|THE NEWCASTLE ELECTRONIC CORPUS OF TYNESIDE ENGLISH|
The NECTE project is
fundamentally indebted to the researchers who created the primary
materials on which it is based: Anthea Fraser-Gupta, Val Jones, John
Local, Vince McNeaney, Graham Nixon, John Pellowe, and Barbara Strang of the
Tyneside Linguistic Survey, and
Gerry Docherty, Paul
Foulkes, Jim Milroy, and Lesley Milroy of the Phonological
Variation and Change in Contemporary Spoken English project.
Barbara Strang and John Pellowe have long since passed away, but the
rest of the original TLS team have offered patient and expert
guidance without which it would have been impossible to make
adequate sense of the TLS materials stored at Newcastle University;
we are particularly obliged to John Local for recovering material of
which we were unaware at the NECTE project's inception, and to John
Kirk for providing data that we thought was lost. Likewise, the PVC
researchers have offered invaluable advice and support since the
days when the idea of NECTE was first mooted.
We gratefully acknowledge the research assistants whose work and care over the years with archiving, cataloguing, copy-editing, proof-reading, and transcription has made a significant contribution to the finished product and, in many cases, saved our bacon when we were at full stretch: Katherine Appleby, Nigel Ball, Alice Birkett, Zoë Bremner, Lourdes Burbano-Elizondo, Joanna Cram, Alison Furness, Tina Fry, Olwyn Hocking, Amy Kendrick, Janet Lamb, Erika Lockwood, Adam Mearns and Pauline Pimblott.
Literally indispensable were Jonathan Marshall of the University of Gloucestershire (UK), who oversaw the digitization and restoration of the analog TLS recordings, and Paul Rayson, Nick Smith, and the CLAWS team at UCREL (University Centre for Computer Corpus Research on Language) , University of Lancaster (UK) for their efficiency in applying the CLAWS part-of-speech tagger to our highly non-standard English corpus, and for their patience in coping with our emergencies.
We are also much obliged to the individual scholars, project teams and conference participants who generously gave their time to help solve our problems concerning the compilation of the corpus, and who have outlined so clearly the ways in which value could be added to the resource. These include: (i) Adrian Beard, Ylva Berglund, Mary Bucholtz, Lou Burnard, Jenny Cheshire, Gerard Corsane, David Denison, Jean-Louis Duchat, Alastair Dunning, Philip Durkin, Barbara Fennell, Mike Fraser, Marc Fryd, Ray Hickey, Barbara Johnstone, Paul Kerswill, John X. Kelly, Tony Kroch, Carmen Llamas, Ron Macaulay, Brian MacWhinney, Christian Mair, April McMahon, Jim Miller, Helen Lawrence, Lisa Lena Opas-Hänninen, Bartolemiej Plichta, Shana Poplack, Jonathan Robinson, Geoff Sampson, Catherine Sangster, Graham Shorrocks, Greg Simpson, Jen Smith, Jane Stuart-Smith, Sali Tagliamonte, Clive Upton, Dom Watt, John Widdowson, Walt Wolfram and Malcah Yaeger-Dror; (ii) Principal investigators and project teams of: the AHRC Centres for North East England History/Irish and Scottish Studies; the American Linguistic Atlas; the Corpus of Early English Correspondence; the Endangered Languages Documentation Project; the Freiburg English Dialect Corpus; the International Corpus of English-Ireland; the Institute for Historical Dialectology, University of Edinburgh; the Language Interaction in Plurilingual and Plurilectal Speakers Group; Langues et Civilisations ā Tradition Orale; the Linguistic and Cultural Heritage Electronic Network; the Nuuchahnulth Grammar Corpus; the Origins of New Zealand English Corpus; the Penn Parsed Corpora of Historical English; the Scottish Corpus of Texts and Speech; the Syntactic Atlas of Dutch Dialects; Talkbank; the York-Toronto-Helsinki Corpus of Old English Prose.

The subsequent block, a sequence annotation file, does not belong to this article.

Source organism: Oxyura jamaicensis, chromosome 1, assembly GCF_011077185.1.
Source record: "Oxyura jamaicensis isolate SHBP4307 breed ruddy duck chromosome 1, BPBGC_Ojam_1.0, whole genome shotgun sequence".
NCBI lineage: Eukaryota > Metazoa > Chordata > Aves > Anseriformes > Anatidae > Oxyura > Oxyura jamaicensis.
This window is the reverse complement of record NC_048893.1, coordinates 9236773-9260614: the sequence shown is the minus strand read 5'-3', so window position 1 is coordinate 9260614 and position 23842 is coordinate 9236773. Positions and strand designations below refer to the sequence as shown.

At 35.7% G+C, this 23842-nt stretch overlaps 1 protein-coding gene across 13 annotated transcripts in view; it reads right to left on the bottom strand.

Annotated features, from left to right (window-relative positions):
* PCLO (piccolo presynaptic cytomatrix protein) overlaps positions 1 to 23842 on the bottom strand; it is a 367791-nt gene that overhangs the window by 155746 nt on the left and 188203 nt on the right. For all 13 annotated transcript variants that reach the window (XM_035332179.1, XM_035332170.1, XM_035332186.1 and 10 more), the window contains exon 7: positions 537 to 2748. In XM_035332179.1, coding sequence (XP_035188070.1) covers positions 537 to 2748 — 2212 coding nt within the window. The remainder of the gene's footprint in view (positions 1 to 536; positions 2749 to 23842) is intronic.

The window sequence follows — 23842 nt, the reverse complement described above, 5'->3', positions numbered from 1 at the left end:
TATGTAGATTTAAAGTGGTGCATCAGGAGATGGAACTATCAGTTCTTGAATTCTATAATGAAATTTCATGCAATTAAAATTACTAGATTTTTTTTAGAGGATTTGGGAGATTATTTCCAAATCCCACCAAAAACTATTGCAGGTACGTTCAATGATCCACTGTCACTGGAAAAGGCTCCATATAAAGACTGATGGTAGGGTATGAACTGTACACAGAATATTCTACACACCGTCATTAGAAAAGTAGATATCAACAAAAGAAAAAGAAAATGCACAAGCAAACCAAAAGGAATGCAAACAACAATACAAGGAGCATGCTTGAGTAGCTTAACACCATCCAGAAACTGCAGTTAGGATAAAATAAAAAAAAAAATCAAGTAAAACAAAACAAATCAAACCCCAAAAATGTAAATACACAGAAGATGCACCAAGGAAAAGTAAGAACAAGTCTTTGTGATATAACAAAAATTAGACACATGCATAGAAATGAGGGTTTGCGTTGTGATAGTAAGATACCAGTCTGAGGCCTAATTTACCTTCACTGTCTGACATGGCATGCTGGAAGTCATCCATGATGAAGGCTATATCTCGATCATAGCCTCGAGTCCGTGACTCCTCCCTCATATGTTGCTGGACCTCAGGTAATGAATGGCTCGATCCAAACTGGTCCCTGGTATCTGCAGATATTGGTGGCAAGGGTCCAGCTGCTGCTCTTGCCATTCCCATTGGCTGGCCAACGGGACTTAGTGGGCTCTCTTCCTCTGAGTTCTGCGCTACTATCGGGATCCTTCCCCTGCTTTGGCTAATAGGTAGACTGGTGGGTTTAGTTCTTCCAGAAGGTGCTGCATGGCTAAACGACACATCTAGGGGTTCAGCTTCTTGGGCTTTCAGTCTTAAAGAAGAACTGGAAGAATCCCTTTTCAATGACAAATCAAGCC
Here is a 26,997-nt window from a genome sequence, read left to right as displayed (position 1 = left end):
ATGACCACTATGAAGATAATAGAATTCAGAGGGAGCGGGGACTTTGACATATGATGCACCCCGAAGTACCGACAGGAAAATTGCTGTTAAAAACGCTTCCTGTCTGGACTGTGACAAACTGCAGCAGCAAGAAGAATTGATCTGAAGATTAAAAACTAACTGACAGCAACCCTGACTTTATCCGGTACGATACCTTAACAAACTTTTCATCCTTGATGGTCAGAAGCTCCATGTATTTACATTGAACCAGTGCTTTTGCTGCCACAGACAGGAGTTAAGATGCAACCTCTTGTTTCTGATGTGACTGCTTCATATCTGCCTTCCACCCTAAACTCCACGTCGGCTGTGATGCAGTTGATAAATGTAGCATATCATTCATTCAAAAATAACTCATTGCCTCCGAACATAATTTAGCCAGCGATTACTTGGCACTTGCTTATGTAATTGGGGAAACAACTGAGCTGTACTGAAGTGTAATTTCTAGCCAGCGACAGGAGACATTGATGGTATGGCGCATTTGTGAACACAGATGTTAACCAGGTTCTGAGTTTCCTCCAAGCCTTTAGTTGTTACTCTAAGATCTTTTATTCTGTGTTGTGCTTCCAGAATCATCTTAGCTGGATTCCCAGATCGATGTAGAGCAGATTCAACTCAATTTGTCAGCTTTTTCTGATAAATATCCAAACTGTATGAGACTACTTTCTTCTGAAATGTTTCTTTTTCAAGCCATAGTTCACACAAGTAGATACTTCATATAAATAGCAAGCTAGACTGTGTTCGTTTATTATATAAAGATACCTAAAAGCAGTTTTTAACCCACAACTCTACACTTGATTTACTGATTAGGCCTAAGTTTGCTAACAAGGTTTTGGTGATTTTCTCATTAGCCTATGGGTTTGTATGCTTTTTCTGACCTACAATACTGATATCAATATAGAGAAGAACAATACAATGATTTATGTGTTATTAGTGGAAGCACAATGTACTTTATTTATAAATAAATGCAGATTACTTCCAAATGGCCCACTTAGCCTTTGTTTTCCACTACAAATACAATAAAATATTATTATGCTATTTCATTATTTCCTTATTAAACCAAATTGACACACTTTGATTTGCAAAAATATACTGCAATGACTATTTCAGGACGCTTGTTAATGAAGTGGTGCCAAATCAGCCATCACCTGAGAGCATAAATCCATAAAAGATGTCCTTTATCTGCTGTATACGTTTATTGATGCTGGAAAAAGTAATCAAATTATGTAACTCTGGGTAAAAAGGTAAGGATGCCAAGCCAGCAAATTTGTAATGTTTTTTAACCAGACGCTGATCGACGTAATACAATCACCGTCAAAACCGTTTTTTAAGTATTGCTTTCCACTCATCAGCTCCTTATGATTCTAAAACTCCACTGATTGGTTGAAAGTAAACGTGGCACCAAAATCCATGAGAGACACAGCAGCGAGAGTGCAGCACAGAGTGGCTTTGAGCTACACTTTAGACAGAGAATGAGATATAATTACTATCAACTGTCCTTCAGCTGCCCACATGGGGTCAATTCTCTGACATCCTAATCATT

We gratefully acknowledge the infrastructural support provided in the various phases of NECTE by Central Services and the School of English Literature, Language, and Linguistics at Newcastle University, and wish in particular to thank Rowena Bryson and Rob Walton for their logistical support. Thanks also to the Newcastle University Institute of Arts, Social Sciences and Humanities and Palgrave Macmillan for financial contributions towards production of the books associated with the project.
NECTE would also like to acknowledge the community support it has received from various local groups willing to act as promoters and gatekeepers of the resource. These include: Peter Arnold and Kim Bibby-Wilson of the Northumbrian Language Society; Jo Bath of the North East Oral History Mapping Coordinator at the Beamish Museum, Lynn Coulthard of the Byker Community Education Project; Iain Elliott of Canford Audio, Anne Finlay of the Hepscott Heritage Group, and Bill Griffiths of the Durham and Tyneside Dialect Group.
Credits for the project poster on the home page go, with thanks, to John Marshall and Dave Hewitt for the photos, and to Melanie Birch for the graphic design.
Last, but of course not least, we are deeply indebted to those who originally agreed to participate in the TLS and PVC projects, without whom there would have been no resource to enhance.